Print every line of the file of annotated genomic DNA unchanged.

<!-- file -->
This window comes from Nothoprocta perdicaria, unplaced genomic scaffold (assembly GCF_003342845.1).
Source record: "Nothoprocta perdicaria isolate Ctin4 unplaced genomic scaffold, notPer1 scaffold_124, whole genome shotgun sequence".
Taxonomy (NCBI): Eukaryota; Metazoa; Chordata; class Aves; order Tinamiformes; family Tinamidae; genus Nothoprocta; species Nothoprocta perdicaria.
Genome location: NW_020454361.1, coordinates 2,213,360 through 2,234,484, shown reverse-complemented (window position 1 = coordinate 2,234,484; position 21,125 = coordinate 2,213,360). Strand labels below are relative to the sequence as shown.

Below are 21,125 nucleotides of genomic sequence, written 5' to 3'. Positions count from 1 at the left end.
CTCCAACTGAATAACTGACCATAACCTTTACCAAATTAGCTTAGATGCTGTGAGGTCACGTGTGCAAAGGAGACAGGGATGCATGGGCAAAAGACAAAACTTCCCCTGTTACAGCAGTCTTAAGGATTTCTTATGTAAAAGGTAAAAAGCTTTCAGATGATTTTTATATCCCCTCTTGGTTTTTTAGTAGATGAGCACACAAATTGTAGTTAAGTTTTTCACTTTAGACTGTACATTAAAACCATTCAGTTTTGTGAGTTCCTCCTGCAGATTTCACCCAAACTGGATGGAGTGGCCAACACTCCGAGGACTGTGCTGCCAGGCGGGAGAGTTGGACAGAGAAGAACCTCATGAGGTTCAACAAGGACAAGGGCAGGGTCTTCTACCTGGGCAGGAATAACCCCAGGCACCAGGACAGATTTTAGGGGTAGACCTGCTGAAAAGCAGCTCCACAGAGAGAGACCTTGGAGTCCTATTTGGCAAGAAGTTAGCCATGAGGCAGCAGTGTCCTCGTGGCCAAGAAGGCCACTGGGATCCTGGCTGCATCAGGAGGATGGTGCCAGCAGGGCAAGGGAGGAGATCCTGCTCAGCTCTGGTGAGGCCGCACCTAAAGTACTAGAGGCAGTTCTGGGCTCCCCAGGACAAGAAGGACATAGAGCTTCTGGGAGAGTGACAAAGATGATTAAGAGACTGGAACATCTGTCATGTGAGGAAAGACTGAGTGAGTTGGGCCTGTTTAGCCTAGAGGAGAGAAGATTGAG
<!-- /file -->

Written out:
This window comes from Nothoprocta perdicaria, unplaced genomic scaffold (assembly GCF_003342845.1).
Source record: "Nothoprocta perdicaria isolate Ctin4 unplaced genomic scaffold, notPer1 scaffold_124, whole genome shotgun sequence".
Taxonomy (NCBI): Eukaryota; Metazoa; Chordata; class Aves; order Tinamiformes; family Tinamidae; genus Nothoprocta; species Nothoprocta perdicaria.
Genome location: NW_020454361.1, coordinates 2,213,360 through 2,234,484, shown reverse-complemented (window position 1 = coordinate 2,234,484; position 21,125 = coordinate 2,213,360). Strand labels below are relative to the sequence as shown.

Below are 21,125 nucleotides of genomic sequence, written 5' to 3'. Positions count from 1 at the left end.
CTCCAACTGAATAACTGACCATAACCTTTACCAAATTAGCTTAGATGCTGTGAGGTCACGTGTGCAAAGGAGACAGGGATGCATGGGCAAAAGACAAAACTTCCCCTGTTACAGCAGTCTTAAGGATTTCTTATGTAAAAGGTAAAAAGCTTTCAGATGATTTTTATATCCCCTCTTGGTTTTTTAGTAGATGAGCACACAAATTGTAGTTAAGTTTTTCACTTTAGACTGTACATTAAAACCATTCAGTTTTGTGAGTTCCTCCTGCAGATTTCACCCAAACTGGATGGAGTGGCCAACACTCCGAGGACTGTGCTGCCAGGCGGGAGAGTTGGACAGAGAAGAACCTCATGAGGTTCAACAAGGACAAGGGCAGGGTCTTCTACCTGGGCAGGAATAACCCCAGGCACCAGGACAGATTTTAGGGGTAGACCTGCTGAAAAGCAGCTCCACAGAGAGAGACCTTGGAGTCCTATTTGGCAAGAAGTTAGCCATGAGGCAGCAGTGTCCTCGTGGCCAAGAAGGCCACTGGGATCCTGGCTGCATCAGGAGGATGGTGCCAGCAGGGCAAGGGAGGAGATCCTGCTCAGCTCTGGTGAGGCCGCACCTAAAGTACTAGAGGCAGTTCTGGGCTCCCCAGGACAAGAAGGACATAGAGCTTCTGGGAGAGTGACAAAGATGATTAAGAGACTGGAACATCTGTCATGTGAGGAAAGACTGAGTGAGTTGGGCCTGTTTAGCCTAGAGGAGAGAAGATTGAG